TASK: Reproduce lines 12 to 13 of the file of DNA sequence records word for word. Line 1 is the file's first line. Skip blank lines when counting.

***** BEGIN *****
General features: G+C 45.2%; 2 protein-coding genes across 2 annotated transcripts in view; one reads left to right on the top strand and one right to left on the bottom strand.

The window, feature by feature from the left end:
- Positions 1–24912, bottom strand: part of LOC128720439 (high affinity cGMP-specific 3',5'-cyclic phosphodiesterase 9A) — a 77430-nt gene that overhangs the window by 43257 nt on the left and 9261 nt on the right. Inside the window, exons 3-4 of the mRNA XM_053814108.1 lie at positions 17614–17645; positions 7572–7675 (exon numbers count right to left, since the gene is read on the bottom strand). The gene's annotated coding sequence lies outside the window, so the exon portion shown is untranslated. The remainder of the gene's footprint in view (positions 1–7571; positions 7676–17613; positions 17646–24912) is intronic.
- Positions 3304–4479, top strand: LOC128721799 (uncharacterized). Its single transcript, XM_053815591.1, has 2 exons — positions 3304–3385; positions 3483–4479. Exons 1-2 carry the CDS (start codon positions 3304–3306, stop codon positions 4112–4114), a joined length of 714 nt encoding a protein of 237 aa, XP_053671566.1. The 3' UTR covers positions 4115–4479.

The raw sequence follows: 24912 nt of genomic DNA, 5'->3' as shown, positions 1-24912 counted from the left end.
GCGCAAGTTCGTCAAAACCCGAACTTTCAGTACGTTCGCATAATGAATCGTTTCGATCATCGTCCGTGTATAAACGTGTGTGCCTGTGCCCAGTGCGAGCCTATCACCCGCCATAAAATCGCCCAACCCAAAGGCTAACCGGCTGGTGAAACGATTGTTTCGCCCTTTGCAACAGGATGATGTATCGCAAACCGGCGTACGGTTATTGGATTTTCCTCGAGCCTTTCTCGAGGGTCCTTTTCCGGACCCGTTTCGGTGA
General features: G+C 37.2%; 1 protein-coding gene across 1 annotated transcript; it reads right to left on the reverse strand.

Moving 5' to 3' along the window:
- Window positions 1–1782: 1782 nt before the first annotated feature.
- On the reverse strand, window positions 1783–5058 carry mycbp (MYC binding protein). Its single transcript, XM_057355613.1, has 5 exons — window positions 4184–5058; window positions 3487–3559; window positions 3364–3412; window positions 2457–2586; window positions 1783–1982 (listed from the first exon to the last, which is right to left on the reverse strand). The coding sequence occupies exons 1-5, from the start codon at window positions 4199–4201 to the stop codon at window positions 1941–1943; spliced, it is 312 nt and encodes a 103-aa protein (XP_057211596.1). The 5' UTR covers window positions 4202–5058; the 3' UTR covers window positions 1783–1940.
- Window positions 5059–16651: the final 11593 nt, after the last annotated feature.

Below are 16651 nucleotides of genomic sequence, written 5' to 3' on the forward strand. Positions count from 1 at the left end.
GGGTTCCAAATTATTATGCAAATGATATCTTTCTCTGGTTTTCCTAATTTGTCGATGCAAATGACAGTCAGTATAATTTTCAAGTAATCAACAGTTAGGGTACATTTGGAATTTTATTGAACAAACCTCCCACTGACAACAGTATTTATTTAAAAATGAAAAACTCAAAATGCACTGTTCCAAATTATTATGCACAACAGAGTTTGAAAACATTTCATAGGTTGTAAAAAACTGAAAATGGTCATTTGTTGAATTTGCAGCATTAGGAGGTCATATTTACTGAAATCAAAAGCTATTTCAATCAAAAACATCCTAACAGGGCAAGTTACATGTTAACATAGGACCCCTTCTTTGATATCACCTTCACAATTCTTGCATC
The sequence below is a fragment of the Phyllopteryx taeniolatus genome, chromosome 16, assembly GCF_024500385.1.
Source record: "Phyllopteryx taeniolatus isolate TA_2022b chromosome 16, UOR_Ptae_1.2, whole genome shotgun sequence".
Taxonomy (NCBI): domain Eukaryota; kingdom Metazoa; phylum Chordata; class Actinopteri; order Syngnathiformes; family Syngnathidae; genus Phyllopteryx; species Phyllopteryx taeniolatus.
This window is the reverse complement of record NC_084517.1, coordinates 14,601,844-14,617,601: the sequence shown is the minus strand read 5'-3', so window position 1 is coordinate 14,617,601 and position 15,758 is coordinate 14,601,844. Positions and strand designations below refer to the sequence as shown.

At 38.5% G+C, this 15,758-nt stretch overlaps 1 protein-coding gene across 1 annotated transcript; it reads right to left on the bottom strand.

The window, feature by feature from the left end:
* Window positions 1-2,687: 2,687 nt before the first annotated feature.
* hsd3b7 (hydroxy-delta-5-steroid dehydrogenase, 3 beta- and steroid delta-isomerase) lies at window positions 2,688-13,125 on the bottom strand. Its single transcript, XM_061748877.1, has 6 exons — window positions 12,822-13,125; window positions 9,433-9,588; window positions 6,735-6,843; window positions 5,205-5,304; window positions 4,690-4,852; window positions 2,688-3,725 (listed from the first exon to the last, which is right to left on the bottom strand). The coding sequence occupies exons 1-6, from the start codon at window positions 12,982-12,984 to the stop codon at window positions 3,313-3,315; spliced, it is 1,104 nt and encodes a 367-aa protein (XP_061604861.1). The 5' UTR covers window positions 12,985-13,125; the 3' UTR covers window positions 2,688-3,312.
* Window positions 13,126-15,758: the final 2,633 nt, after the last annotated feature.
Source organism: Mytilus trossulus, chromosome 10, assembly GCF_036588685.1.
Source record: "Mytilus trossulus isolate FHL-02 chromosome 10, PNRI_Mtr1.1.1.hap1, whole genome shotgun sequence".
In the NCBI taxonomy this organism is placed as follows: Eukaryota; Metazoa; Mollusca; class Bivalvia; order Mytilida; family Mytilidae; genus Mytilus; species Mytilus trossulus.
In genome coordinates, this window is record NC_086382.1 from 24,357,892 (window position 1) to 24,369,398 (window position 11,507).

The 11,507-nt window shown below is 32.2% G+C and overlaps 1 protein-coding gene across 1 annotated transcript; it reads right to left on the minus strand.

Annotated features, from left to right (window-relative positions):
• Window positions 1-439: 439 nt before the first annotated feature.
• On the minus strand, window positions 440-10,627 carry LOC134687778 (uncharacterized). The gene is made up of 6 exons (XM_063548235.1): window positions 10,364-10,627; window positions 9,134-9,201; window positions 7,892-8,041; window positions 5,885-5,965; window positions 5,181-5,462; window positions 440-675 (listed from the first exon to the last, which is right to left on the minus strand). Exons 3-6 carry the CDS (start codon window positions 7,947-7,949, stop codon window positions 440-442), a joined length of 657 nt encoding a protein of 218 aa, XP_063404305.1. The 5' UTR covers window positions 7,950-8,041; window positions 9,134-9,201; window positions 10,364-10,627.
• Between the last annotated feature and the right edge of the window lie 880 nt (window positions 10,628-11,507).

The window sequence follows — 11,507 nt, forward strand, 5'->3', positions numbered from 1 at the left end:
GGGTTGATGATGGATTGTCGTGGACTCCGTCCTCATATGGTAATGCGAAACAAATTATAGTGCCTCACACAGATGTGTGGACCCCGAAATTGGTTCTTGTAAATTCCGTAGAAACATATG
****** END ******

Below are 16651 nucleotides of genomic sequence, written 5' to 3' on the forward strand. Positions count from 1 at the left end.
GGGTTCCAAATTATTATGCAAATGATATCTTTCTCTGGTTTTCCTAATTTGTCGATGCAAATGACAGTCAGTATAATTTTCAAGTAATCAACAGTTAGGGTACATTTGGAATTTTATTGAACAAACCTCCCACTGACAACAGTATTTATTTAAAAATGAAAAACTCAAAATGCACTGTTCCAAATTATTATGCACAACAGAGTTTGAAAACATTTCATAGGTTGTAAAAAACTGAAAATGGTCATTTGTTGAATTTGCAGCATTAGGAGGTCATATTTACTGAAATCAAAAGCTATTTCAATCAAAAACATCCTAACAGGGCAAGTTACATGTTAACATAGGACCCCTTCTTTGATATCACCTTCACAATTCTTGCATC